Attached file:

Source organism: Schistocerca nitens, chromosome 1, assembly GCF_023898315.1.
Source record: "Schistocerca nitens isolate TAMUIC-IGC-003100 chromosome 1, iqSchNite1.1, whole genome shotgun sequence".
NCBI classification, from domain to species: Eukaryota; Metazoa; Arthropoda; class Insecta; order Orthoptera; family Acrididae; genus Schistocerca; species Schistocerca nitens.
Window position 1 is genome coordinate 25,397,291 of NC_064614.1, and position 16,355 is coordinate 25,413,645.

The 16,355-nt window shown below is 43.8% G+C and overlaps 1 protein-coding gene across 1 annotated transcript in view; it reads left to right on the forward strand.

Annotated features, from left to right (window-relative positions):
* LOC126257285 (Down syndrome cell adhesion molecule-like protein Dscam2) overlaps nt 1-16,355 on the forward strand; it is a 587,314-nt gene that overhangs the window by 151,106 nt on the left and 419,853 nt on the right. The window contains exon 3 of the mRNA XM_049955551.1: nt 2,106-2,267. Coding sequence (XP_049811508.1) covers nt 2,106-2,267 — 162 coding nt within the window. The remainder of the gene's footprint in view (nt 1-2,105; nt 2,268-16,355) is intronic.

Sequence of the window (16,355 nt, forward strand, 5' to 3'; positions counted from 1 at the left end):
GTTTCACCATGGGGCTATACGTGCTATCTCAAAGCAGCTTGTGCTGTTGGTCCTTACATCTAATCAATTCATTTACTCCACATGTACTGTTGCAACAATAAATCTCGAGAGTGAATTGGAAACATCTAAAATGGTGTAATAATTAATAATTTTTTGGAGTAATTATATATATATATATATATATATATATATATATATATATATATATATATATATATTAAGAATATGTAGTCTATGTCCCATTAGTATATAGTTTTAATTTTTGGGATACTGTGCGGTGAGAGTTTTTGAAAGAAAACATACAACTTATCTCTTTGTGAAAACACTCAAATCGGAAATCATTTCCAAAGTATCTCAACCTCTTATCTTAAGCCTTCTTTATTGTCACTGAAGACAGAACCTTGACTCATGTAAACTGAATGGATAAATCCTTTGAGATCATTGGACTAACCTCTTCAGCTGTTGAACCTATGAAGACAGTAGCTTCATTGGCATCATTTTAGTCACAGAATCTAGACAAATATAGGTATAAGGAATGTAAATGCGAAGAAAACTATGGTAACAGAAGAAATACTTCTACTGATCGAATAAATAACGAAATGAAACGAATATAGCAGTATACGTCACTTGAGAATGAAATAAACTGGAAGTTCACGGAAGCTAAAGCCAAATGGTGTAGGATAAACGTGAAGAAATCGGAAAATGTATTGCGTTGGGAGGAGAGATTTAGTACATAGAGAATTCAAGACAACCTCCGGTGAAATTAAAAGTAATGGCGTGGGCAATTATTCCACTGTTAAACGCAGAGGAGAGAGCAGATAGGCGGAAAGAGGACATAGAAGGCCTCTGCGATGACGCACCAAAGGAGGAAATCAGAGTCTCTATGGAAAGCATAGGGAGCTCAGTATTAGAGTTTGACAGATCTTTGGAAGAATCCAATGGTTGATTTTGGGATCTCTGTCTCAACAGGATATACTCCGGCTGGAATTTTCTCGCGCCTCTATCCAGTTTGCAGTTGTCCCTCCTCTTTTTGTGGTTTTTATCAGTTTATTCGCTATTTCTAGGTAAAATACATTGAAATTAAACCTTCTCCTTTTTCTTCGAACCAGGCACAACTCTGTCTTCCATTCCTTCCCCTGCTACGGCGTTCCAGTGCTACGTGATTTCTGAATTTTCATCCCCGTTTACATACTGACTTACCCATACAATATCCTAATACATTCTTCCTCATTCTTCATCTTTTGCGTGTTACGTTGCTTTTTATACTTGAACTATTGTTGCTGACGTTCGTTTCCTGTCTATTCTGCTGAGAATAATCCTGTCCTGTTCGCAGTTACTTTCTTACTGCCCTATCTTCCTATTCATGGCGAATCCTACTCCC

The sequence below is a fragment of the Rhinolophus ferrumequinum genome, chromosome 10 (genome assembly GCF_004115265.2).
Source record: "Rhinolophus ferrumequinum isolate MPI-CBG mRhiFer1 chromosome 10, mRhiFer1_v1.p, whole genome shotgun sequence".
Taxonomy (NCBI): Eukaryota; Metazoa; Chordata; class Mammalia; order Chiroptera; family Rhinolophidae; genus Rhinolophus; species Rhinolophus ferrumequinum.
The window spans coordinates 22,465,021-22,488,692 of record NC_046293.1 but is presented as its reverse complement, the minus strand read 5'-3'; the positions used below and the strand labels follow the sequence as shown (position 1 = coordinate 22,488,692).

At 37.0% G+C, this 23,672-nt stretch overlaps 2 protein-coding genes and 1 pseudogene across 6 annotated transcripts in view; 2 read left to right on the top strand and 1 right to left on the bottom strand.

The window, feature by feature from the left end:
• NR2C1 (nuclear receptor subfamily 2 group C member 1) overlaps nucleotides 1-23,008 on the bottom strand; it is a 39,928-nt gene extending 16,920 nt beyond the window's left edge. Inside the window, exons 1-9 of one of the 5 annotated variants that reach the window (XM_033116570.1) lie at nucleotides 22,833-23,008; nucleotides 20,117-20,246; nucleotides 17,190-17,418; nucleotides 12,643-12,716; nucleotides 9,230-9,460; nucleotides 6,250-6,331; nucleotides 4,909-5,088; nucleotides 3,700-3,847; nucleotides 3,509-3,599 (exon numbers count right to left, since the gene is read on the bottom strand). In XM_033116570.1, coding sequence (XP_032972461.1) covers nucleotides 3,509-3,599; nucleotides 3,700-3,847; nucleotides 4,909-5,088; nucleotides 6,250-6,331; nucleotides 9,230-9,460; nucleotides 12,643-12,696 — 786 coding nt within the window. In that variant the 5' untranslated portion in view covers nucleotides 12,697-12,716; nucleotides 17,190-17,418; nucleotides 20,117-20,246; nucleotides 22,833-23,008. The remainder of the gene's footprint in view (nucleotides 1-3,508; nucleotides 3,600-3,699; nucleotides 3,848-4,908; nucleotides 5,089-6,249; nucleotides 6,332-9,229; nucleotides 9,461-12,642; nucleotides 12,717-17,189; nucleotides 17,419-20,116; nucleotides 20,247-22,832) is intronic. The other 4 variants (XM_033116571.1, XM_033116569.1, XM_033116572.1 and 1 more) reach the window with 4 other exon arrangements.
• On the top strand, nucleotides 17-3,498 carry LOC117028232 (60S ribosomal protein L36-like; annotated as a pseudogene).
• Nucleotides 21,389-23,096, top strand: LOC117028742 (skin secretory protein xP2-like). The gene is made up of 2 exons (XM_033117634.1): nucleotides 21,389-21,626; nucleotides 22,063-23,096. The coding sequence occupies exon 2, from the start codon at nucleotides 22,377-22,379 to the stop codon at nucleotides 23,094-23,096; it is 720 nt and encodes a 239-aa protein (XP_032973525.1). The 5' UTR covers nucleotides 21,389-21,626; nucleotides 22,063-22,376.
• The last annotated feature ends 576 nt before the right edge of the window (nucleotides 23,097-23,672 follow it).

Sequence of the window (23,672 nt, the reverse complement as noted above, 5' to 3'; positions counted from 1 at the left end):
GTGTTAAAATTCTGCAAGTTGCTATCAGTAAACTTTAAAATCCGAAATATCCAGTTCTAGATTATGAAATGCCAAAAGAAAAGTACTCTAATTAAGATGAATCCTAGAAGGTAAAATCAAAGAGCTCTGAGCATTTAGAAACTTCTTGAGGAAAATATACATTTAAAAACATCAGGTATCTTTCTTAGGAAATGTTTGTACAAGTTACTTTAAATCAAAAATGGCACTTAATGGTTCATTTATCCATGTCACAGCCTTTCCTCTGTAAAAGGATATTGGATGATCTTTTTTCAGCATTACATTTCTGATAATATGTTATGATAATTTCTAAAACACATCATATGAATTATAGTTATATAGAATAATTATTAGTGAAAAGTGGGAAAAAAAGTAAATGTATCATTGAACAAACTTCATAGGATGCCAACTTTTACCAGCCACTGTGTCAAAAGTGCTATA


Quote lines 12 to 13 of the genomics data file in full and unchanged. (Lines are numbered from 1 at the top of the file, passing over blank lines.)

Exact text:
Taxonomy (NCBI): Eukaryota; Metazoa; Chordata; class Mammalia; order Chiroptera; family Rhinolophidae; genus Rhinolophus; species Rhinolophus ferrumequinum.
The window spans coordinates 22,465,021-22,488,692 of record NC_046293.1 but is presented as its reverse complement, the minus strand read 5'-3'; the positions used below and the strand labels follow the sequence as shown (position 1 = coordinate 22,488,692).